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CDS presents Screenagers Next Chapter: Uncovering Skills for Stress Resilience

November 6, 2019   ·   0 Comments

Visit King’s Country Day School for a free screening of Screenagers Next Chapter: Uncovering Skills for Stress Resilience on Thursday, Nov. 28 at 7 p.m. in the school’s Paul C. Duckett Theatre. The film is 69 minutes in length and there will be an opportunity to discuss and share reactions following the screening.
Filmmaker and physician Dr. Delaney Ruston takes the conversation around screens and teens to the next level with Screenagers Next Chapter. The film examines the science behind teens’ emotional challenges, the interplay of social media, and most importantly, what can be done in our schools and homes to help them build crucial skills to navigate stress, anxiety, and depression in our digital age.
Screenagers: Growing up in the Digital Age – Delaney Ruston’s award-winning 2016 film – was the first feature documentary to explore the impact of screen technology on kids and offer parents and families proven solutions. Screened more than 8,000 times (and counting) to 4 million people in more than 70 countries, it has been featured on PBS NewsHour, the Today Show, Good Morning America, Dr. Oz, the New York Times, the Washington Post, and more. What started as a personal story grew into a national movement, helping millions of youth and their families find their way in a world with instant access to screen time.
In Screenagers Next Chapter, we follow Delaney as she finds herself at a loss on how to help her own teens as they struggle with their emotional wellbeing. She sets out to understand these challenges in our current screen-filled society, and how we, as parents and educators, can empower teens to overcome mental health challenges and build emotional agility, communication savvy, and stress resilience.
We witness Delaney as she finds her way from ineffective parenting to much-improved strategies. We follow other personal stories of families from an array of backgrounds with a spectrum of emotional challenges. We also observe approaches in schools that provide strategies relevant beyond the classroom setting. Interwoven into the stories are surprising insights from brain researchers, psychologists, and thought leaders that reveal evidence-based ways to support mental wellness among our youth.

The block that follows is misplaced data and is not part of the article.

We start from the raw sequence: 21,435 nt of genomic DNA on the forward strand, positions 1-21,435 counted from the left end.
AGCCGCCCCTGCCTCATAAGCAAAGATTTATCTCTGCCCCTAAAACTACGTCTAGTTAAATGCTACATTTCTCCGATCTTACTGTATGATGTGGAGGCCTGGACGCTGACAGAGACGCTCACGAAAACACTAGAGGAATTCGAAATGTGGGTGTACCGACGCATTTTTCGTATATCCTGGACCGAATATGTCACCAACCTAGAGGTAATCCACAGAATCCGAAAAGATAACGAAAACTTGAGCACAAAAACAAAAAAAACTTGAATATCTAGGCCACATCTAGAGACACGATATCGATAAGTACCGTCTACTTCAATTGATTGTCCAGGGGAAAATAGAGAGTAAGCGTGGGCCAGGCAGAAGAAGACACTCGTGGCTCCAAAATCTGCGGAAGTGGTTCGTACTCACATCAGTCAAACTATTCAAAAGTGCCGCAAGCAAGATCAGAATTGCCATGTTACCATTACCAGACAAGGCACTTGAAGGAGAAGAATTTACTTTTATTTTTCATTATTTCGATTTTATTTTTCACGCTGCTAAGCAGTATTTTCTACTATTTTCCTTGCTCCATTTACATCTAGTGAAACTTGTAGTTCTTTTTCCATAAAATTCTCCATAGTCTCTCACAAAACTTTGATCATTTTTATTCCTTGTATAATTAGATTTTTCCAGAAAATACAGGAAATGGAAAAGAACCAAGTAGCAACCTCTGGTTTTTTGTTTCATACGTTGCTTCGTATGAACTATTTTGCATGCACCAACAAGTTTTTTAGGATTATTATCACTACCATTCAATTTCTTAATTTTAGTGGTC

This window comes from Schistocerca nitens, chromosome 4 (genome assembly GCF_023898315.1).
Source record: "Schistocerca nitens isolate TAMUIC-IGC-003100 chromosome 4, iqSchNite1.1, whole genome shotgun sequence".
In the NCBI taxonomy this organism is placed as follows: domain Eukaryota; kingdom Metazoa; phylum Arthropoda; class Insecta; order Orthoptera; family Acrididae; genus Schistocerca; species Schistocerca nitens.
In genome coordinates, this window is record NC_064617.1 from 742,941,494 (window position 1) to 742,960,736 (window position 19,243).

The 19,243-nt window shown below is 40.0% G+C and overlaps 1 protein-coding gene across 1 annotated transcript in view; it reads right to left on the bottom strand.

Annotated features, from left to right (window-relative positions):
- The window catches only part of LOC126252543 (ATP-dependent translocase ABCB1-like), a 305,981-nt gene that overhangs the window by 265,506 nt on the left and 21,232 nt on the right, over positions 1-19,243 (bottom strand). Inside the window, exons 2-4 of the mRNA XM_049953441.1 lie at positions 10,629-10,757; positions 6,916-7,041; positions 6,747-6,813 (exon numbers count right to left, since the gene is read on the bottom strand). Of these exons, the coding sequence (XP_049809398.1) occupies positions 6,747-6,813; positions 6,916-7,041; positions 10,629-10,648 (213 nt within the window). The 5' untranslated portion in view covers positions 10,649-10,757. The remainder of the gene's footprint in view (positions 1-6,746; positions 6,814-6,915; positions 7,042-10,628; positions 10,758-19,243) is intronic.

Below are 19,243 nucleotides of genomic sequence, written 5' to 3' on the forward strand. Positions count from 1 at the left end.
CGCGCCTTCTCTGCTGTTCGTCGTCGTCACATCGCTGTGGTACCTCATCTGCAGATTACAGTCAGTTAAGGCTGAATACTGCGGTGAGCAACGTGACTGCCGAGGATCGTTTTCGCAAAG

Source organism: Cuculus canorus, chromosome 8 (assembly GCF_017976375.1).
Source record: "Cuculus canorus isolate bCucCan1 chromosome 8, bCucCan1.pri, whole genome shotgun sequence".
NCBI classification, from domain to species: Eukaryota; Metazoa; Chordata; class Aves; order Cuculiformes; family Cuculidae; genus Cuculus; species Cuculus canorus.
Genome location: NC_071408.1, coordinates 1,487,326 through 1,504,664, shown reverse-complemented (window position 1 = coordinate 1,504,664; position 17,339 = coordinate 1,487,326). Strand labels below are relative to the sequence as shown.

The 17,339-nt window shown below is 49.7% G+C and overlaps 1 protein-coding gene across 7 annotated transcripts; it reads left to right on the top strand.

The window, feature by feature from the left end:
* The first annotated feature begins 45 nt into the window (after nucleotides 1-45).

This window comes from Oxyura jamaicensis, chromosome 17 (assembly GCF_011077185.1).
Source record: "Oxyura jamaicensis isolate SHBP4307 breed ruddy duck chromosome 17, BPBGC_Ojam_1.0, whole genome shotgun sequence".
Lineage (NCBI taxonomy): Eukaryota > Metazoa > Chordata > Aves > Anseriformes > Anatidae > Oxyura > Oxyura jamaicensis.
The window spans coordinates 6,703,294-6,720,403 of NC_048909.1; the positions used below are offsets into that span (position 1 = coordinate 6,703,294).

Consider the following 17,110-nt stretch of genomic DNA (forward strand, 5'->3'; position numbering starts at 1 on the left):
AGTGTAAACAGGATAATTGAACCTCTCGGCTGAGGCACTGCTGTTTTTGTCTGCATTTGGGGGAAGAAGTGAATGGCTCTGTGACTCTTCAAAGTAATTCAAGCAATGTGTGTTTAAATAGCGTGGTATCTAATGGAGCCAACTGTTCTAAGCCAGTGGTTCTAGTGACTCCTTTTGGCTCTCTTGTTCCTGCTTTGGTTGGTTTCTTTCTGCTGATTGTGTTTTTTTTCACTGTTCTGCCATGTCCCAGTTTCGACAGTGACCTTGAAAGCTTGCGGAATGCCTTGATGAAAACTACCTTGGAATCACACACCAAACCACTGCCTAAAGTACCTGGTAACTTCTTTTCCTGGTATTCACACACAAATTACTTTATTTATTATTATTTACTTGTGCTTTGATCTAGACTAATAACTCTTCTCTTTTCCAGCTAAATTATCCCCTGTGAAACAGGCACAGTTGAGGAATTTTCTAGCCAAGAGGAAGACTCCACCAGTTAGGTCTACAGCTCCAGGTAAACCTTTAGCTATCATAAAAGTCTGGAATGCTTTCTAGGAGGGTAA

The impact of social media and other screen time is incorporated in all the topics raised in Screenagers Next Chapter, how it may be impacting our teens’ mental health, and what we can do to help foster youth in the face of struggles.
Facts from the film include:
• Since 2011, there has been a 59% increase in teens reporting depressive symptoms.
• Scientific data shows that 2+ hours a day on social media correlates with a higher chance of having unhappy feelings.
• Teens say their main way of coping with stress is to turn to a screen – this is concerning for many reasons and we need to ensure they have other coping skills.
• Some schools are implementing innovative programs, such as wellness clubs, where teens teach their peers essential communication skills, like conflict resolution and relationship building.
• State of the art therapies, including mindfulness, exposure therapy, and behavior activation, are being used to successfully treat anxiety and depression and yet many teens and adults don’t know that these proven interventions exist.
• Just like toddlers’ brains are primed to learn languages, teenage brains are primed for learning skills to navigate complicated emotions
Screenagers Next Chapter shows many ways parents, counselors, and educators can help teens build crucial skills for navigating stress, anxiety, and depression.
Delaney Ruston is a filmmaker, Stanford-trained physician, and mother of two. Before directing Screenagers and Screenagers Next Chapter, she made several award-winning films through her company, MyDoc Productions. Delaney has been invited to screen her films and be a guest presenter to hundreds of audiences worldwide, from school age children to The United Nations, Google, Facebook, Harvard, and TEDX.
Screenagers uses a model of distribution where the film is seen only in community settings. Screenagers’ reach over 3.5 years is considered in the industry to be the most successful community distribution effort for a documentary film ever. This distribution model brings parents, kids, teens, and educators together to start a conversation about how screen time impacts their lives and what they can do about it. It is primarily shown in schools, churches, synagogues, community centres, and the like.



         

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